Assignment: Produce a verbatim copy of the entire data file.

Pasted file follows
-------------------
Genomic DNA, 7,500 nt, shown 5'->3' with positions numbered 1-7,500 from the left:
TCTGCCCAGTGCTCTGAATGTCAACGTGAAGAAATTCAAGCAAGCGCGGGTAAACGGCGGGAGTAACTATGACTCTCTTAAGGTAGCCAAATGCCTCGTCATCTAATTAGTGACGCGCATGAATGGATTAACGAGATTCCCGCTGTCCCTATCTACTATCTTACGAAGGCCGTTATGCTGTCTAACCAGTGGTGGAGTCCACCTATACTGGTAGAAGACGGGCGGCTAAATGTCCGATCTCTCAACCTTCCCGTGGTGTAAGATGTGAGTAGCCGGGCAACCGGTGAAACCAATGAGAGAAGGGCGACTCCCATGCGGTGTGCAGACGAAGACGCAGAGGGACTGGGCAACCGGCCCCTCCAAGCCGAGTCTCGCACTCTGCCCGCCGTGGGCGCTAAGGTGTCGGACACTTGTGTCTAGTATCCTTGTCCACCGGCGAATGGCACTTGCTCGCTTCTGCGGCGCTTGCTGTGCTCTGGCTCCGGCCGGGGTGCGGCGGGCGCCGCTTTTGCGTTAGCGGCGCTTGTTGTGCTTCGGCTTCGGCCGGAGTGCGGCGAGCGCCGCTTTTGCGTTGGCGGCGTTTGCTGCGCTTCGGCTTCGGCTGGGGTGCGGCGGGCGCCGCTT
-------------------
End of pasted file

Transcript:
Genomic DNA, 7,500 nt, shown 5'->3' with positions numbered 1-7,500 from the left:
TCTGCCCAGTGCTCTGAATGTCAACGTGAAGAAATTCAAGCAAGCGCGGGTAAACGGCGGGAGTAACTATGACTCTCTTAAGGTAGCCAAATGCCTCGTCATCTAATTAGTGACGCGCATGAATGGATTAACGAGATTCCCGCTGTCCCTATCTACTATCTTACGAAGGCCGTTATGCTGTCTAACCAGTGGTGGAGTCCACCTATACTGGTAGAAGACGGGCGGCTAAATGTCCGATCTCTCAACCTTCCCGTGGTGTAAGATGTGAGTAGCCGGGCAACCGGTGAAACCAATGAGAGAAGGGCGACTCCCATGCGGTGTGCAGACGAAGACGCAGAGGGACTGGGCAACCGGCCCCTCCAAGCCGAGTCTCGCACTCTGCCCGCCGTGGGCGCTAAGGTGTCGGACACTTGTGTCTAGTATCCTTGTCCACCGGCGAATGGCACTTGCTCGCTTCTGCGGCGCTTGCTGTGCTCTGGCTCCGGCCGGGGTGCGGCGGGCGCCGCTTTTGCGTTAGCGGCGCTTGTTGTGCTTCGGCTTCGGCCGGAGTGCGGCGAGCGCCGCTTTTGCGTTGGCGGCGTTTGCTGCGCTTCGGCTTCGGCTGGGGTGCGGCGGGCGCCGCTT